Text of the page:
David Bourget (Western Ontario)
David Chalmers (ANU, NYU)
Rafael De Clercq
Jack Alan Reynolds
Learn more about PhilPapers
Journal of Global Ethics 7 (3):291-302 (2011)
This paper reflects on a critique of cosmopolitanism mounted by Tom Campbell, who argues that cosmopolitans place undue stress on the issue of global justice. Campbell argues that aid for the impoverished needy in the third world, for example, should be given on the Principle of Humanity rather than on the Principle of Justice. This line of thought is also pursued by ?Liberal Nationalists? like Yael Tamir and David Miller. Thomas Nagel makes a similar distinction and questions whether the ideal of justice can even be meaningfully applied on a global scale. The paper explores whether the distinction between the Principle of Humanity and the Principle of Justice might be a false dichotomy in that both principles could be involved in humanitarian assistance. It will suggest that both principles might be grounded in an ethics of caring and that the ethics of caring cannot be so sharply distinguished from the discourse of justice and of rights. As a result, the Principle of Humanity and the Principle of Justice cannot be so sharply distinguished either. It is because we care about others as human beings (Principle of Humanity) that we pursue justice for them (Principle of Justice) and the alleviation of their avoidable suffering.
|Keywords||No keywords specified (fix it)|
|Categories||categorize this paper)|
Setup an account with your affiliations in order to access resources via your University's proxy server
Configure custom proxy (use this if your affiliation does not provide a proxy)
|Through your library|
References found in this work BETA
Gillian Brock & Harry Brighouse (eds.) (2005). The Political Philosophy of Cosmopolitanism. Cambridge University Press.
Tom Campbell (2010). Questioning Cosmopolitan Justice. In. In Stan van Hooft & Wim Vandekerckhove (eds.), Questioning Cosmopolitanism. Springer. 121--135.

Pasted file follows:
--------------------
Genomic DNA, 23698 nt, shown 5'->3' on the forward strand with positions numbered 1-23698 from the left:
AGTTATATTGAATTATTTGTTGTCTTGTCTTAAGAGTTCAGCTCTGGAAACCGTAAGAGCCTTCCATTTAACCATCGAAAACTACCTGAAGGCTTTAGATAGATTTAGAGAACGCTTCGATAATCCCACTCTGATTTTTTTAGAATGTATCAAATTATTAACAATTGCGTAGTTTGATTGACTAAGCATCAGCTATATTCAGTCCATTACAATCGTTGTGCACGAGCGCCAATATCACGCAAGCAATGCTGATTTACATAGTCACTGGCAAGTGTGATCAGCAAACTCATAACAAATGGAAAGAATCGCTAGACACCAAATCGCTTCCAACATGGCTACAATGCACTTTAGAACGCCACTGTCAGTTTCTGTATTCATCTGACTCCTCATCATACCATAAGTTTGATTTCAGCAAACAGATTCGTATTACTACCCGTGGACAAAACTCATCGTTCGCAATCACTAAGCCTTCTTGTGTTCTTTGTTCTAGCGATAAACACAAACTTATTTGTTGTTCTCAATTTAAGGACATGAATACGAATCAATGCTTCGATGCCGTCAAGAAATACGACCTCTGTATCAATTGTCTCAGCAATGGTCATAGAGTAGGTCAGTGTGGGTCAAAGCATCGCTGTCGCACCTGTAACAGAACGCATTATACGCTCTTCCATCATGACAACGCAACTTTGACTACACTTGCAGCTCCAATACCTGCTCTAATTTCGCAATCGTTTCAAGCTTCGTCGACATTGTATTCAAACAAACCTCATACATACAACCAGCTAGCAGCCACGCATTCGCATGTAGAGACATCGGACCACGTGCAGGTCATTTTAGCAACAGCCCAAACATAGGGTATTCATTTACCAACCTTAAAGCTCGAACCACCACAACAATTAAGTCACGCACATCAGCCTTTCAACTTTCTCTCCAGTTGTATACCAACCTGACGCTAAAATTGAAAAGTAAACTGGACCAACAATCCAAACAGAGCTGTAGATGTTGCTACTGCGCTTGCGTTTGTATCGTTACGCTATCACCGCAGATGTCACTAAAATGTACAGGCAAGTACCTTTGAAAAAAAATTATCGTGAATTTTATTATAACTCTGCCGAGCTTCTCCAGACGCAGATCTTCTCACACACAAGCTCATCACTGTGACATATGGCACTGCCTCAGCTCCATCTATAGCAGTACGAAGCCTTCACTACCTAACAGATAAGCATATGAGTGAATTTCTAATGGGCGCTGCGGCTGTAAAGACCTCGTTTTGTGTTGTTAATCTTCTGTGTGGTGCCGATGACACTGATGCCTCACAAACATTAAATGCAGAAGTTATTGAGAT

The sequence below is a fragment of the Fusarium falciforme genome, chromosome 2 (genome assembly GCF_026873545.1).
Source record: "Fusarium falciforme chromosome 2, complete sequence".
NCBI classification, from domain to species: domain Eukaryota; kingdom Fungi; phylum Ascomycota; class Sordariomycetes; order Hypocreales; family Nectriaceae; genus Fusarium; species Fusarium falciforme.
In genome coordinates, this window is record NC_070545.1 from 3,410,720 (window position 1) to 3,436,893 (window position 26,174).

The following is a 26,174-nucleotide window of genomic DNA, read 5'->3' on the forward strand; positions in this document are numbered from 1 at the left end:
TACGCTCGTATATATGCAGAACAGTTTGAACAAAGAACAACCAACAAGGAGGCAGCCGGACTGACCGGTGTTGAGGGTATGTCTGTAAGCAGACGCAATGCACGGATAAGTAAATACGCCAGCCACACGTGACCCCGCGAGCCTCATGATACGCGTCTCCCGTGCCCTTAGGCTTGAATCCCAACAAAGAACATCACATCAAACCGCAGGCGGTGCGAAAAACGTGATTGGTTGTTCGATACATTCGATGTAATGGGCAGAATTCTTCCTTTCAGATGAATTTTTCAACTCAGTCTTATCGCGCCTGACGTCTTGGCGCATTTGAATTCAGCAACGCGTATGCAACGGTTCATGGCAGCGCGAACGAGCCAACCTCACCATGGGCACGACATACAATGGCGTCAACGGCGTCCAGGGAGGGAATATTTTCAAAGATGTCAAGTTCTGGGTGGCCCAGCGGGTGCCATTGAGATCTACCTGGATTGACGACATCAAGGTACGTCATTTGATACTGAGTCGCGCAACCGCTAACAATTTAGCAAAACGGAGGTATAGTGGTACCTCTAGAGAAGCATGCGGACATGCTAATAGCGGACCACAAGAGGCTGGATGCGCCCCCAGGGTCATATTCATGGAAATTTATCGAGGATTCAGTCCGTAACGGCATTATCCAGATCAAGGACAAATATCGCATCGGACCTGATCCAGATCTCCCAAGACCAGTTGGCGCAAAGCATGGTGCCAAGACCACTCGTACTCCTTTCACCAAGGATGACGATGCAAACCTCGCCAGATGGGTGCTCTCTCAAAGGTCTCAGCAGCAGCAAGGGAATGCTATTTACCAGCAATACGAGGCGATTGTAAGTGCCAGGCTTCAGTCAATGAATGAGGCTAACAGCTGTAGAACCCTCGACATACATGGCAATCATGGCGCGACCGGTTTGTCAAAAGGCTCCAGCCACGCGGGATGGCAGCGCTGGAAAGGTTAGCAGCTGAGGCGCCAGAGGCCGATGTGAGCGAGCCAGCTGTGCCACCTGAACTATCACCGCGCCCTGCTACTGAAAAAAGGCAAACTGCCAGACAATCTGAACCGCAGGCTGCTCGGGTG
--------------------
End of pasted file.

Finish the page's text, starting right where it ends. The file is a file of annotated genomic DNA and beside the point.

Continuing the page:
Simon Caney (2005). Justice Beyond Borders: A Global Political Theory. Oxford University Press.
David Miller (2007). National Responsibility and Global Justice. Oxford University Press.
Citations of this work BETA
Fuyuki Kurasawa (2013). The Sentimentalist Paradox: On the Normative and Visual Foundations of Humanitarianism. Journal of Global Ethics 9 (2):201 - 214.
Similar books and articles
Mark Coeckelbergh (2007). Principles or Imagination? Two Approaches to Global Justice. Journal of Global Ethics 3 (2):203 – 221.
Simon Caney (2011). Humanity, Associations and Global Justice: A Defence of Humanity-Centred Cosmopolitan Egalitarianism. The Monist 94 (4):506-534.
Holly Lawford-Smith (2012). The Motivation Question: Arguments From Justice, and From Humanity. British Journal of Political Science 42:661-678.
Gillian Brock (2005). Egalitarianism, Ideals, and Cosmopolitan Justice. Philosophical Forum 36 (1):1–30.
Larry A. Alexander (1985). Fair Equality of Opportunity. Philosophy Research Archives 11:197-208.
Bruce Landesman (2012). Brock’s Cosmopolitanism: Sensible but Incomplete. Diametros 31 (31):146-156.
Steven Wall (2012). Rescuing Justice From Equality. Social Philosophy and Policy 29 (1):180-212.
Gillian Brock (2005). The Difference Principle, Equality of Opportunity, and Cosmopolitan Justice. Journal of Moral Philosophy 2 (3):333-351.
Marcus Arvan (2008). A Nonideal Theory of Justice. Dissertation, University of Arizona
Kwang-Kuo Hwang (2001). The Deep Structure of Confucianism: A Social Psychological Approach. Asian Philosophy 11 (3):179 – 204.
William A. Edmundson (forthcoming). Ought We to Do What We Ought to Be Made to Do? In Georgios Pavlakos Veronica Rodriguez-Blanco (ed.), Practical Normativity. Essays on Reasons and Intentions in Law and Practical Reason. Cambridge University Press.
Wojciech Sadurski (1984). Social Justice and Legal Justice. Law and Philosophy 3 (3):329 - 354.
Added to index2011-12-17
Total downloads17 ( #96,207 of 1,098,992 )
Recent downloads (6 months)3 ( #114,795 of 1,098,992 )
How can I increase my downloads?